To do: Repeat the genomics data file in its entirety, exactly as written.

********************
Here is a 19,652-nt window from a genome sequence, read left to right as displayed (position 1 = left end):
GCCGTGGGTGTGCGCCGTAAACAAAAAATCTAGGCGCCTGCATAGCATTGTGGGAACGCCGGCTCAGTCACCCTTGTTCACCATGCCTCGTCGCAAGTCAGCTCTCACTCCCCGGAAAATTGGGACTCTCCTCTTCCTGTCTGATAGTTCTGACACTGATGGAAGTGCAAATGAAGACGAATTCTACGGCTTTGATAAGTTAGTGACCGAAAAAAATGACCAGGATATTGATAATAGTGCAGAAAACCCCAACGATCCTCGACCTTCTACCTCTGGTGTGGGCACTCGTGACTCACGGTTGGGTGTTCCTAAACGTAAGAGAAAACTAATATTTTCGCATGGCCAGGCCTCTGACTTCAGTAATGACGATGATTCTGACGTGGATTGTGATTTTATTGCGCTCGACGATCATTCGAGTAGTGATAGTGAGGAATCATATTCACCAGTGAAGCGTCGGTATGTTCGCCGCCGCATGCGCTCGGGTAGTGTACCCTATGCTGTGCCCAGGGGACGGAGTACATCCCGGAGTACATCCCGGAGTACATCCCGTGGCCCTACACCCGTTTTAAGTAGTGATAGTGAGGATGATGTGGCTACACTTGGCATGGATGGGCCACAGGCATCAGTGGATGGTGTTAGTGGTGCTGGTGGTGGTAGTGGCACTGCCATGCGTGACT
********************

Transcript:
Here is a 19,652-nt window from a genome sequence, read left to right as displayed (position 1 = left end):
GCCGTGGGTGTGCGCCGTAAACAAAAAATCTAGGCGCCTGCATAGCATTGTGGGAACGCCGGCTCAGTCACCCTTGTTCACCATGCCTCGTCGCAAGTCAGCTCTCACTCCCCGGAAAATTGGGACTCTCCTCTTCCTGTCTGATAGTTCTGACACTGATGGAAGTGCAAATGAAGACGAATTCTACGGCTTTGATAAGTTAGTGACCGAAAAAAATGACCAGGATATTGATAATAGTGCAGAAAACCCCAACGATCCTCGACCTTCTACCTCTGGTGTGGGCACTCGTGACTCACGGTTGGGTGTTCCTAAACGTAAGAGAAAACTAATATTTTCGCATGGCCAGGCCTCTGACTTCAGTAATGACGATGATTCTGACGTGGATTGTGATTTTATTGCGCTCGACGATCATTCGAGTAGTGATAGTGAGGAATCATATTCACCAGTGAAGCGTCGGTATGTTCGCCGCCGCATGCGCTCGGGTAGTGTACCCTATGCTGTGCCCAGGGGACGGAGTACATCCCGGAGTACATCCCGGAGTACATCCCGTGGCCCTACACCCGTTTTAAGTAGTGATAGTGAGGATGATGTGGCTACACTTGGCATGGATGGGCCACAGGCATCAGTGGATGGTGTTAGTGGTGCTGGTGGTGGTAGTGGCACTGCCATGCGTGACT